ZFIN ID: ZDB-PUB-130710-40
Pbx and Prdm1a transcription factors differentially regulate subsets of the fast skeletal muscle program in zebrafish
Yao, Z., Farr, G.H., Tapscott, S.J., and Maves, L.
Date: 2013
Source: Biology Open 2(6): 546-555 (Journal)
Registered Authors: Farr III, G. Hank, Maves, Lisa
Keywords: skeletal muscle, fiber-type differentiation, Pbx, Prdm1, zebrafish
Microarrays: GEO:GSE45532
MeSH Terms: none
PubMed: 23789105 Full text @ Biol. Open
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ABSTRACT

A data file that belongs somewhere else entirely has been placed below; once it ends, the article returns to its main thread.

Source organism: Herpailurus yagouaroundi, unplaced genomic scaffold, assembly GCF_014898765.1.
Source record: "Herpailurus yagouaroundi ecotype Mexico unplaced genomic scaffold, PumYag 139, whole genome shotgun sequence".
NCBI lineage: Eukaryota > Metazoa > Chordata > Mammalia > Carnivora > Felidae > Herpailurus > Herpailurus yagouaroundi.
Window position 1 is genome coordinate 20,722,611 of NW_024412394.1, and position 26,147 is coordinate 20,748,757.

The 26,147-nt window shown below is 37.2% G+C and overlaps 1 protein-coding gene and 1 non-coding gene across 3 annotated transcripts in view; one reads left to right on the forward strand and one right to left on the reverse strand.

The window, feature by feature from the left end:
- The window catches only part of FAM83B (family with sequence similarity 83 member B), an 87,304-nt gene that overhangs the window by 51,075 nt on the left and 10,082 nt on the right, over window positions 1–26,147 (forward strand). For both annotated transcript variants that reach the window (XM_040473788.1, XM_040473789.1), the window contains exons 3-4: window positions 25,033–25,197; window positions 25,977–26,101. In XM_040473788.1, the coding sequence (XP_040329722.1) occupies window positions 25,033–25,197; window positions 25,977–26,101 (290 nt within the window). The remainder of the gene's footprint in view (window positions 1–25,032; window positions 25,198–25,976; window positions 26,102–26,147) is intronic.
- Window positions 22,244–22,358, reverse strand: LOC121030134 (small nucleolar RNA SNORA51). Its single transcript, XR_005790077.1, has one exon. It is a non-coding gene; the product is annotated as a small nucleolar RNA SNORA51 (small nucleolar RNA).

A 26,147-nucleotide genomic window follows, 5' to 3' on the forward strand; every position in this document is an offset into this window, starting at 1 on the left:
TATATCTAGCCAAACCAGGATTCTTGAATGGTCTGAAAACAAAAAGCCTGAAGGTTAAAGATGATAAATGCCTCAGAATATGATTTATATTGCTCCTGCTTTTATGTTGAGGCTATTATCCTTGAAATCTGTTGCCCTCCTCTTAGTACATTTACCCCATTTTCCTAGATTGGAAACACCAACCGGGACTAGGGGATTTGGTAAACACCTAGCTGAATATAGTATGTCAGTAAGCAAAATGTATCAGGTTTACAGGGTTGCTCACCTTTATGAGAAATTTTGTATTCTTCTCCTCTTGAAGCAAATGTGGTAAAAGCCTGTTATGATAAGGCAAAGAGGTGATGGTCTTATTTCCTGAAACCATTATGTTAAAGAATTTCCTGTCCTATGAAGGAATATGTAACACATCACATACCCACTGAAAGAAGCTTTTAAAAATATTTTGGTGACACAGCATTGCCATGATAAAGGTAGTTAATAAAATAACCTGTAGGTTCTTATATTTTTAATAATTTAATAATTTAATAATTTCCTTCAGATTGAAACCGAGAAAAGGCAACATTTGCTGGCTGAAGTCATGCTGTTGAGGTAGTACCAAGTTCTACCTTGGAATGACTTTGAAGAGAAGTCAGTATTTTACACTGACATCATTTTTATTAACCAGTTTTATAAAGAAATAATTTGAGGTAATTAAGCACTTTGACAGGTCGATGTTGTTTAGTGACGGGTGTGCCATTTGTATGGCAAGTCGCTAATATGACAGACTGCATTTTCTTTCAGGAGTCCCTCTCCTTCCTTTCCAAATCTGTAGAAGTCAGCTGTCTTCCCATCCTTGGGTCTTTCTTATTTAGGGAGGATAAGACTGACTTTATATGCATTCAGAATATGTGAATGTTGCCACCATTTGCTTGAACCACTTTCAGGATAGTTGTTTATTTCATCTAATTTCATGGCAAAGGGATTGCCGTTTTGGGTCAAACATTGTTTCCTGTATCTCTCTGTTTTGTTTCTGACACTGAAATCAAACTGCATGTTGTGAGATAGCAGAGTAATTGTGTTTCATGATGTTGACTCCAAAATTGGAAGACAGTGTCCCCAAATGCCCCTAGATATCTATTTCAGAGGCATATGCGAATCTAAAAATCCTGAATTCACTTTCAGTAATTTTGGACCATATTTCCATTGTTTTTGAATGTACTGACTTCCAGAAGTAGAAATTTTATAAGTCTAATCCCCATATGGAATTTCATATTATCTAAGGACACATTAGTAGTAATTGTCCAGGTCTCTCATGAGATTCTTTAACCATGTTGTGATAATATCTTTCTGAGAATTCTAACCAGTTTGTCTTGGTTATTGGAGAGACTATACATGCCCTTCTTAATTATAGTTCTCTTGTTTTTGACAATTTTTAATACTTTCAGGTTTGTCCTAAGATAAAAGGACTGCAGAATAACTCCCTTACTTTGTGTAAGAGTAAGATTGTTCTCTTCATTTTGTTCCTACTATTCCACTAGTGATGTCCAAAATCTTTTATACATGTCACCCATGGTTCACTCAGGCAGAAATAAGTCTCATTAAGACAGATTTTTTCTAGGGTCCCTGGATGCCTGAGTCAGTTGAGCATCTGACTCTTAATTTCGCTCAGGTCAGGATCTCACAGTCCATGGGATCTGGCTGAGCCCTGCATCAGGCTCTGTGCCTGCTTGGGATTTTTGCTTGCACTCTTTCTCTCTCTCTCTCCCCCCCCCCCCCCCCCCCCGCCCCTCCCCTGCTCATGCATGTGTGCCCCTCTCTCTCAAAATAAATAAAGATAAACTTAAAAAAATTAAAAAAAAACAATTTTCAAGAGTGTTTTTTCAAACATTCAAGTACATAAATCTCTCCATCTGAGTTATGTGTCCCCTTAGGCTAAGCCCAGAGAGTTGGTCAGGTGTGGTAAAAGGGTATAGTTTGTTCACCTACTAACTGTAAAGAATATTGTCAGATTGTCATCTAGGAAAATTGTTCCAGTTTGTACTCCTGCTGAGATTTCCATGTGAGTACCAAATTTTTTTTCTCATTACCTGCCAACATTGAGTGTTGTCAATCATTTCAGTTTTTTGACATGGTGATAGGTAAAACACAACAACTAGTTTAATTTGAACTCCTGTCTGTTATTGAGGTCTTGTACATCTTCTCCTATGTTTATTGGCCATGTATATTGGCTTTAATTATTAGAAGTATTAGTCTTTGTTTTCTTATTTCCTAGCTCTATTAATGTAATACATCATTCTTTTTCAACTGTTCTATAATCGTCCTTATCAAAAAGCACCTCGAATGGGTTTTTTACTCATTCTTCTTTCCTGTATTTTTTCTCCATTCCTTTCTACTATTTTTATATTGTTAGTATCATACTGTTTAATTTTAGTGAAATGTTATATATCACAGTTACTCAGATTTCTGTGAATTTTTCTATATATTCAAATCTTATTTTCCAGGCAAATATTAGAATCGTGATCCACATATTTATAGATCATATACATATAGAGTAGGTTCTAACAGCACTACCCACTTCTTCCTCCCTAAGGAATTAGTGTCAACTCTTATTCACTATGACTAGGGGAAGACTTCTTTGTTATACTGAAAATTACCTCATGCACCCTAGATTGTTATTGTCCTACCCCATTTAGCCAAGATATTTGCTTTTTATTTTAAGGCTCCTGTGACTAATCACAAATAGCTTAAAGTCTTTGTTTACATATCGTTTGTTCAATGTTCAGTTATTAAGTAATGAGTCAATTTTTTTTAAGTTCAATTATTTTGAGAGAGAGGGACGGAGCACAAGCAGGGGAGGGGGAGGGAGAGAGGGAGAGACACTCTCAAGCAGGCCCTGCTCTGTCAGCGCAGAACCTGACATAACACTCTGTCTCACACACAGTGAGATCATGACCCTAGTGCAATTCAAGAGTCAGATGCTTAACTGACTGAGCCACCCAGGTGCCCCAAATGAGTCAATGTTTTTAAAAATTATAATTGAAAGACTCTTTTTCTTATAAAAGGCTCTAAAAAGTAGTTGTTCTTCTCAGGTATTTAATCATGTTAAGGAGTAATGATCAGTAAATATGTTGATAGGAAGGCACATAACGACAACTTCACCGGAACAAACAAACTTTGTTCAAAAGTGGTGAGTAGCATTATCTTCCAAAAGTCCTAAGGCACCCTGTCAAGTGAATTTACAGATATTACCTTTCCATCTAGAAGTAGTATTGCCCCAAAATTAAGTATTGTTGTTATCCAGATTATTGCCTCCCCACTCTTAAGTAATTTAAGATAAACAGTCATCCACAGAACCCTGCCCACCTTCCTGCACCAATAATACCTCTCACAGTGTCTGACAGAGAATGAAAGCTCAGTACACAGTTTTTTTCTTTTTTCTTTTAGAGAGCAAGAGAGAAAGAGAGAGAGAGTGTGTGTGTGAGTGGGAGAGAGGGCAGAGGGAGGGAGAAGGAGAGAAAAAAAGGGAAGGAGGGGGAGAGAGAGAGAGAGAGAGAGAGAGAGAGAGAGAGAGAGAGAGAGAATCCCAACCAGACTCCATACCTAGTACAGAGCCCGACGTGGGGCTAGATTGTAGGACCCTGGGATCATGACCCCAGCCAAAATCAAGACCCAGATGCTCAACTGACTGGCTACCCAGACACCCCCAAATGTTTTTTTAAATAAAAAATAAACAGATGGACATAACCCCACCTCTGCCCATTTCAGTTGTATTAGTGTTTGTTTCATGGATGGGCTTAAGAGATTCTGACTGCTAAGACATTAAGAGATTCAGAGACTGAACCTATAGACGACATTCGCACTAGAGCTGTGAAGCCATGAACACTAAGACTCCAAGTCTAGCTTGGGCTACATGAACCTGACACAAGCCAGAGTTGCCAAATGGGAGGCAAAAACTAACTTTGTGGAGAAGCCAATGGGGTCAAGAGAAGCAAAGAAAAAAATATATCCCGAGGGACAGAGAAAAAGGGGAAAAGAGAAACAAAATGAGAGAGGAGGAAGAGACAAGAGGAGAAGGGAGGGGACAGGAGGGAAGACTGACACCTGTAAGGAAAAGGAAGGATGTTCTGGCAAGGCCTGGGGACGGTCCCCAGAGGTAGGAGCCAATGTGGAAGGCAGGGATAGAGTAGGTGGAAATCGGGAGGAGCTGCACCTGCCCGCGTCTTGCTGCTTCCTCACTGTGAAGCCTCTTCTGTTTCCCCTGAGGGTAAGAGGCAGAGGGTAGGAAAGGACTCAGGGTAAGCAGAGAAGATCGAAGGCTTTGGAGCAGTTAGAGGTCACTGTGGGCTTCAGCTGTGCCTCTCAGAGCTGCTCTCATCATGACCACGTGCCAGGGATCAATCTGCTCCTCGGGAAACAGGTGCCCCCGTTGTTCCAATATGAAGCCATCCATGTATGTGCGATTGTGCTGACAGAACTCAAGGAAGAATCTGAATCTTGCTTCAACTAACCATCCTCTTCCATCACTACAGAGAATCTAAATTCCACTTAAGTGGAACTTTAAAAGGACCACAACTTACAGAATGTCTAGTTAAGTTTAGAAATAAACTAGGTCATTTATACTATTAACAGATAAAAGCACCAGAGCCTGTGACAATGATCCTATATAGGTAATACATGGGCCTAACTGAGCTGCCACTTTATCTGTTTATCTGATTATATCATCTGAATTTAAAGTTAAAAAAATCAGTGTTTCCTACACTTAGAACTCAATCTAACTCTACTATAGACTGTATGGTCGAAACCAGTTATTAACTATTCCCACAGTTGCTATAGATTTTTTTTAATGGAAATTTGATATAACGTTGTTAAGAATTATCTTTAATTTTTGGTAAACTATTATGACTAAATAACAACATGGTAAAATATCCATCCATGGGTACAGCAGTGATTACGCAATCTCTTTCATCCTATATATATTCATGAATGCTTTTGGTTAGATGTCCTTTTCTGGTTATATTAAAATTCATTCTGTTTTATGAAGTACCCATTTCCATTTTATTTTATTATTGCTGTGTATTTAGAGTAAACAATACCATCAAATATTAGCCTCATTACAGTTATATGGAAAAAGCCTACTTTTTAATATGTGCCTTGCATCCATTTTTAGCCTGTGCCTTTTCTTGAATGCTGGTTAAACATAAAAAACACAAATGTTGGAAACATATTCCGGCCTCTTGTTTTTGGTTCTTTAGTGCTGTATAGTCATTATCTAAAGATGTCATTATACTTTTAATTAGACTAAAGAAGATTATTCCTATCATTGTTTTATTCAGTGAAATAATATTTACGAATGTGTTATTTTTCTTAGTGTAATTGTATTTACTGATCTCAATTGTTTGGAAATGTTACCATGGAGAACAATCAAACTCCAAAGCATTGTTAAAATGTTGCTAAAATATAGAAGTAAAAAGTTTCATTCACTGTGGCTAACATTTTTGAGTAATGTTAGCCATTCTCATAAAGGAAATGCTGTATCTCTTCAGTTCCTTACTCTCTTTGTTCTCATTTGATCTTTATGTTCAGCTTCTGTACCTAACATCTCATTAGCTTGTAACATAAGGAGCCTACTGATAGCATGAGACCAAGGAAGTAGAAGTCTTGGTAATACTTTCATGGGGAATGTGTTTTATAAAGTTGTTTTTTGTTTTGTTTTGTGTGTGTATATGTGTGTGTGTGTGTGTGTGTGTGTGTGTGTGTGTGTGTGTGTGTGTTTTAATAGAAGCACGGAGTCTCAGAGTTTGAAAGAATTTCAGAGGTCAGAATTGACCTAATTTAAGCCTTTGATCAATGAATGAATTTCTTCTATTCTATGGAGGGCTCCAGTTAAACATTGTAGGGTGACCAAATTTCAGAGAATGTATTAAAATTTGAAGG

The basic helix–loop–helix factor Myod initiates skeletal muscle differentiation by directly and sequentially activating sets of muscle differentiation genes, including those encoding muscle contractile proteins. We hypothesize that Pbx homeodomain proteins direct Myod to a subset of its transcriptional targets, in particular fast-twitch muscle differentiation genes, thereby regulating the competence of muscle precursor cells to differentiate. We have previously shown that Pbx proteins bind with Myod on the promoter of the zebrafish fast muscle gene mylpfa and that Pbx proteins are required for Myod to activate mylpfa expression and the fast-twitch muscle-specific differentiation program in zebrafish embryos. Here we have investigated the interactions of Pbx with another muscle fiber-type regulator, Prdm1a, a SET-domain DNA-binding factor that directly represses mylpfa expression and fast muscle differentiation. The prdm1a mutant phenotype, early and increased fast muscle differentiation, is the opposite of the Pbx-null phenotype, delayed and reduced fast muscle differentiation. To determine whether Pbx and Prdm1a have opposing activities on a common set of genes, we used RNA-seq analysis to globally assess gene expression in zebrafish embryos with single- and double-losses-of-function for Pbx and Prdm1a. We find that the levels of expression of certain fast muscle genes are increased or approximately wild type in pbx2/4-MO;prdm1a/ embryos, suggesting that Pbx activity normally counters the repressive action of Prdm1a for a subset of the fast muscle program. However, other fast muscle genes require Pbx but are not regulated by Prdm1a. Thus, our findings reveal that subsets of the fast muscle program are differentially regulated by Pbx and Prdm1a. Our findings provide an example of how Pbx homeodomain proteins act in a balance with other transcription factors to regulate subsets of a cellular differentiation program.

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